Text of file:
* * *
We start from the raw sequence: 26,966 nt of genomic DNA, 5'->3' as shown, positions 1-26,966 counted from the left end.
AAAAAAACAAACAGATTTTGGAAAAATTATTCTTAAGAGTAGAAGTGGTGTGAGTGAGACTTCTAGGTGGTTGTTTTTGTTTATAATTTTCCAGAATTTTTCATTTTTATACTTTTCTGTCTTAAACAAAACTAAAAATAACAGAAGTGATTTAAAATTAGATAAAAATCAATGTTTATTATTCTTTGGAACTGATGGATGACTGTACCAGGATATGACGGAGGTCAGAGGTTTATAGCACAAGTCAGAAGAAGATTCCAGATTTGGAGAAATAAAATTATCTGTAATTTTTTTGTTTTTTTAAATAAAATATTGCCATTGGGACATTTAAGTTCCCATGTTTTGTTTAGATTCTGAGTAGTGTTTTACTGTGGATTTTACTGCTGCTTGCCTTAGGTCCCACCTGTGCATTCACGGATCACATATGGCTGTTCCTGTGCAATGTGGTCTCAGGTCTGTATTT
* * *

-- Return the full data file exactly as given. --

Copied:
We start from the raw sequence: 26,966 nt of genomic DNA, 5'->3' as shown, positions 1-26,966 counted from the left end.
AAAAAAACAAACAGATTTTGGAAAAATTATTCTTAAGAGTAGAAGTGGTGTGAGTGAGACTTCTAGGTGGTTGTTTTTGTTTATAATTTTCCAGAATTTTTCATTTTTATACTTTTCTGTCTTAAACAAAACTAAAAATAACAGAAGTGATTTAAAATTAGATAAAAATCAATGTTTATTATTCTTTGGAACTGATGGATGACTGTACCAGGATATGACGGAGGTCAGAGGTTTATAGCACAAGTCAGAAGAAGATTCCAGATTTGGAGAAATAAAATTATCTGTAATTTTTTTGTTTTTTTAAATAAAATATTGCCATTGGGACATTTAAGTTCCCATGTTTTGTTTAGATTCTGAGTAGTGTTTTACTGTGGATTTTACTGCTGCTTGCCTTAGGTCCCACCTGTGCATTCACGGATCACATATGGCTGTTCCTGTGCAATGTGGTCTCAGGTCTGTATTT